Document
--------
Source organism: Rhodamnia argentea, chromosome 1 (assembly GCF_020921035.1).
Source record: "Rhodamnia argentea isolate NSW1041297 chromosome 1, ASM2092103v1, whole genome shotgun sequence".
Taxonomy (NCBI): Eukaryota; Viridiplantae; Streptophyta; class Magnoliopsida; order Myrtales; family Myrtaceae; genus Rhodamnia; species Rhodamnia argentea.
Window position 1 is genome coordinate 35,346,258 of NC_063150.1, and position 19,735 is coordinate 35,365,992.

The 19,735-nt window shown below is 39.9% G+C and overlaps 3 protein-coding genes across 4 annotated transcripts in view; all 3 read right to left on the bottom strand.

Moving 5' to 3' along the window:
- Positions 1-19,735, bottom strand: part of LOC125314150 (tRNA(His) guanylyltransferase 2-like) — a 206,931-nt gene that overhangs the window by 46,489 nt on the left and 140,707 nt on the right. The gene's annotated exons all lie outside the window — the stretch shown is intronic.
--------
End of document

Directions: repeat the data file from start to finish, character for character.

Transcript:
Source organism: Rhodamnia argentea, chromosome 1 (assembly GCF_020921035.1).
Source record: "Rhodamnia argentea isolate NSW1041297 chromosome 1, ASM2092103v1, whole genome shotgun sequence".
Taxonomy (NCBI): Eukaryota; Viridiplantae; Streptophyta; class Magnoliopsida; order Myrtales; family Myrtaceae; genus Rhodamnia; species Rhodamnia argentea.
Window position 1 is genome coordinate 35,346,258 of NC_063150.1, and position 19,735 is coordinate 35,365,992.

The 19,735-nt window shown below is 39.9% G+C and overlaps 3 protein-coding genes across 4 annotated transcripts in view; all 3 read right to left on the bottom strand.

Moving 5' to 3' along the window:
- Positions 1-19,735, bottom strand: part of LOC125314150 (tRNA(His) guanylyltransferase 2-like) — a 206,931-nt gene that overhangs the window by 46,489 nt on the left and 140,707 nt on the right. The gene's annotated exons all lie outside the window — the stretch shown is intronic.